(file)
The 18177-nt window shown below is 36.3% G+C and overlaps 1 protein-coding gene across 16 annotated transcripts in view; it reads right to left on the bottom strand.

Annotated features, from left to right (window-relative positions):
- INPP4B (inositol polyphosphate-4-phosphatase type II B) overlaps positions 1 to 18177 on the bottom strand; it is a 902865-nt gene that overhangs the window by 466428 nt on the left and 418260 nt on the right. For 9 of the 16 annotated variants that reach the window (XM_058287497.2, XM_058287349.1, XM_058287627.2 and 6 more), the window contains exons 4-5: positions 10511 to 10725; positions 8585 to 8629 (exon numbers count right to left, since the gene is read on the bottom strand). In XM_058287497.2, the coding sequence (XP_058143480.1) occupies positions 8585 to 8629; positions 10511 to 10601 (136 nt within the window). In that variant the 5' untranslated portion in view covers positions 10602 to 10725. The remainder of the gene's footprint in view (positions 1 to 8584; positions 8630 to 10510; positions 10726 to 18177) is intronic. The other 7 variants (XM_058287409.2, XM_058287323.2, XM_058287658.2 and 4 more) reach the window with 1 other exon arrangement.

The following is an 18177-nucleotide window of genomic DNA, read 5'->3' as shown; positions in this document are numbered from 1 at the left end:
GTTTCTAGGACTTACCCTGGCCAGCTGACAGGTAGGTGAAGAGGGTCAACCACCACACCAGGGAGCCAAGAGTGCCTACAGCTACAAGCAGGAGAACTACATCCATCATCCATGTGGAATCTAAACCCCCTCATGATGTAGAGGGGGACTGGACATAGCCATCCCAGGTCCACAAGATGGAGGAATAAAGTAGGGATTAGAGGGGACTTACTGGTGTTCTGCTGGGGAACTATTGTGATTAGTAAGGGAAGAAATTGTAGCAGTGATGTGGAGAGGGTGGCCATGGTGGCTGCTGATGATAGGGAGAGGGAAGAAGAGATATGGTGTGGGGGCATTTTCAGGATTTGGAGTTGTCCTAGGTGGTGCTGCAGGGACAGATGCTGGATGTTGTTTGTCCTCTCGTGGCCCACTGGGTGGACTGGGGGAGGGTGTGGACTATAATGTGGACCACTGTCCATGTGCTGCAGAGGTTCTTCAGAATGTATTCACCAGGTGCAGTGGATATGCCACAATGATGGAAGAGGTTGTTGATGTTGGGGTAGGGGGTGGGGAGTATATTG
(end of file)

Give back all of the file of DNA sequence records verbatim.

The 18177-nt window shown below is 36.3% G+C and overlaps 1 protein-coding gene across 16 annotated transcripts in view; it reads right to left on the bottom strand.

Annotated features, from left to right (window-relative positions):
- INPP4B (inositol polyphosphate-4-phosphatase type II B) overlaps positions 1 to 18177 on the bottom strand; it is a 902865-nt gene that overhangs the window by 466428 nt on the left and 418260 nt on the right. For 9 of the 16 annotated variants that reach the window (XM_058287497.2, XM_058287349.1, XM_058287627.2 and 6 more), the window contains exons 4-5: positions 10511 to 10725; positions 8585 to 8629 (exon numbers count right to left, since the gene is read on the bottom strand). In XM_058287497.2, the coding sequence (XP_058143480.1) occupies positions 8585 to 8629; positions 10511 to 10601 (136 nt within the window). In that variant the 5' untranslated portion in view covers positions 10602 to 10725. The remainder of the gene's footprint in view (positions 1 to 8584; positions 8630 to 10510; positions 10726 to 18177) is intronic. The other 7 variants (XM_058287409.2, XM_058287323.2, XM_058287658.2 and 4 more) reach the window with 1 other exon arrangement.

The following is an 18177-nucleotide window of genomic DNA, read 5'->3' as shown; positions in this document are numbered from 1 at the left end:
GTTTCTAGGACTTACCCTGGCCAGCTGACAGGTAGGTGAAGAGGGTCAACCACCACACCAGGGAGCCAAGAGTGCCTACAGCTACAAGCAGGAGAACTACATCCATCATCCATGTGGAATCTAAACCCCCTCATGATGTAGAGGGGGACTGGACATAGCCATCCCAGGTCCACAAGATGGAGGAATAAAGTAGGGATTAGAGGGGACTTACTGGTGTTCTGCTGGGGAACTATTGTGATTAGTAAGGGAAGAAATTGTAGCAGTGATGTGGAGAGGGTGGCCATGGTGGCTGCTGATGATAGGGAGAGGGAAGAAGAGATATGGTGTGGGGGCATTTTCAGGATTTGGAGTTGTCCTAGGTGGTGCTGCAGGGACAGATGCTGGATGTTGTTTGTCCTCTCGTGGCCCACTGGGTGGACTGGGGGAGGGTGTGGACTATAATGTGGACCACTGTCCATGTGCTGCAGAGGTTCTTCAGAATGTATTCACCAGGTGCAGTGGATATGCCACAATGATGGAAGAGGTTGTTGATGTTGGGGTAGGGGGTGGGGAGTATATTG